RESOLVING SMALL BUSINESS DISPUTES OUT OF COURT

Often small business owners, especially when working with family or friends, seek to resolve business disputes without having to bring litigation. Avoiding litigation may be of paramount importance.  While it is not always feasible to resolve such disputes short of litigation, in certain circumstances, there are tools to be able to amicably resolve intra business disputes without filing litigation.  Having represented minority owners, majority owners, and the business involved in the dispute, the cost of full-blown litigation can be expensive to all involved.  And while in some cases, litigation is the only path, utilizing these tools prior to commencing litigation can save significant sums of money and heartache.

Negotiation.

Before commencing litigation, the owners should try and negotiate amongst themselves to determine if the dispute can be resolved without the necessity of retaining attorneys, commencing litigation, or otherwise further escalating the dispute. 

Demand Letter.

If negotiation amongst the owners is unsuccessful, the next step is usually the retention of an attorney to represent each owner, and in some circumstances the entity.  A demand letter is typically sent by the attorney of the disgruntled owner to the alleged wrongdoer seeking a resolution.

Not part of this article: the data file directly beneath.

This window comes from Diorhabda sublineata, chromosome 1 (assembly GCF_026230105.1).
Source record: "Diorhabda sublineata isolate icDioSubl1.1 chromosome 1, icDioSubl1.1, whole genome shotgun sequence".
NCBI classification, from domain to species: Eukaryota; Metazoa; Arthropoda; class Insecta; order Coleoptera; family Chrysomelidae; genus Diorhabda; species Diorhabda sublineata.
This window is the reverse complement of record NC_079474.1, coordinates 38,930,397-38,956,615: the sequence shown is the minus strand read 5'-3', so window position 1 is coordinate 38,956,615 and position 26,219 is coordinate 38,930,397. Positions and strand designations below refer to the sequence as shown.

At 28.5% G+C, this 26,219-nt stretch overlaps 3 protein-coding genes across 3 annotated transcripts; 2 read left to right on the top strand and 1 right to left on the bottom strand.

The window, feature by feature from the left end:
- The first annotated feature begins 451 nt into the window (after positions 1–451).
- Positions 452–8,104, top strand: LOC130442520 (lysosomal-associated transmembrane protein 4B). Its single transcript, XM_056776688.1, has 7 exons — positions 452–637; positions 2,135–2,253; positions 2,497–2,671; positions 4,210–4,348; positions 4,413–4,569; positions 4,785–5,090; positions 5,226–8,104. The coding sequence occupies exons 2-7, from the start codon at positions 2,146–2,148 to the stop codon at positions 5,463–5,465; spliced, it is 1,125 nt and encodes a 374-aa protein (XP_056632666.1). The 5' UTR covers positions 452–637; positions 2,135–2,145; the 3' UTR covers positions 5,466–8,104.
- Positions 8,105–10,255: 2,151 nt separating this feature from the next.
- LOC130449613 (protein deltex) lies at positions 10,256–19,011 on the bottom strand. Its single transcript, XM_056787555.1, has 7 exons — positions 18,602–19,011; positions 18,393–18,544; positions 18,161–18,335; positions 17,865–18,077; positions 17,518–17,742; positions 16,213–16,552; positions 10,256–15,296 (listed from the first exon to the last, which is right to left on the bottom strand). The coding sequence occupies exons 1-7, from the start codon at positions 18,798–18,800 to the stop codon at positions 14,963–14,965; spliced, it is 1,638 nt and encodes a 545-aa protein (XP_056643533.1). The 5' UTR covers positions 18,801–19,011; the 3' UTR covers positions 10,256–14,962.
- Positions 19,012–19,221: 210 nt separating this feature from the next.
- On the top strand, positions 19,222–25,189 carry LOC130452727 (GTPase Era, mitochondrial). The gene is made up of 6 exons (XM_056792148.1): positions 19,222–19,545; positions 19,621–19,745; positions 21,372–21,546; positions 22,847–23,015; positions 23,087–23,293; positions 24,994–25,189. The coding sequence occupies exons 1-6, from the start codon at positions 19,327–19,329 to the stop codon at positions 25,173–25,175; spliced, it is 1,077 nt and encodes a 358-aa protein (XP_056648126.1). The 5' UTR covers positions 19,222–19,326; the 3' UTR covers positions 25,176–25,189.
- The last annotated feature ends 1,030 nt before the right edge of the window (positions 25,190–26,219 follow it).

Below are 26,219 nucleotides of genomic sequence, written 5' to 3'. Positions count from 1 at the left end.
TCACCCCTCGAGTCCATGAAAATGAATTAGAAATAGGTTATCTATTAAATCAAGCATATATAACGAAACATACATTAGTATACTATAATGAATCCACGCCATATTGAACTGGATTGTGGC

Mediation.

Mediation could be conducted before or during a pending litigation.  Most states have a mandatory alternative dispute resolution requirement for pending litigations.  Often times, the litigating parties choose mediation and rely upon an experienced practitioner, retired judge, or individual with business experience in the area of operation of the LLC to conduct the mediation.  With 95% or more of litigations ending in settlement, mediation is often the procedure used to help the disputing parties reach resolutions.

Arbitration.

Some operating agreements/shareholder agreements have an arbitration clause.  Absent such a clause, or agreement by both parties, arbitration cannot be required by one party against the other.  If there is such a clause, however, courts will often require arbitration and dismiss a pending litigation.

Litigation.

The next step, if pre-suit negotiation is unsuccessful (or if there is not a binding arbitration clause), in resolving the shareholder dispute is typically litigation.  Once in litigation, there are multiple tools that the well-advised practitioner can use to garner the best result which will be discussed in a separate post.

The material contained herein is provided for informational purposes only and is not legal advice, nor is it a substitute for obtaining legal advice from an attorney. Each situation is unique, and you should not act or rely on any information contained herein without seeking the advice of an experienced attorney. All information contained in links are the property of the linked site.

The material contained herein is provided for informational purposes only and is not legal advice, nor is it a substitute for obtaining legal advice from an attorney. Each situation is unique, and you should not act or rely on any information contained herein without seeking the advice of an experienced attorney. All information contained in links are the property of the linked site.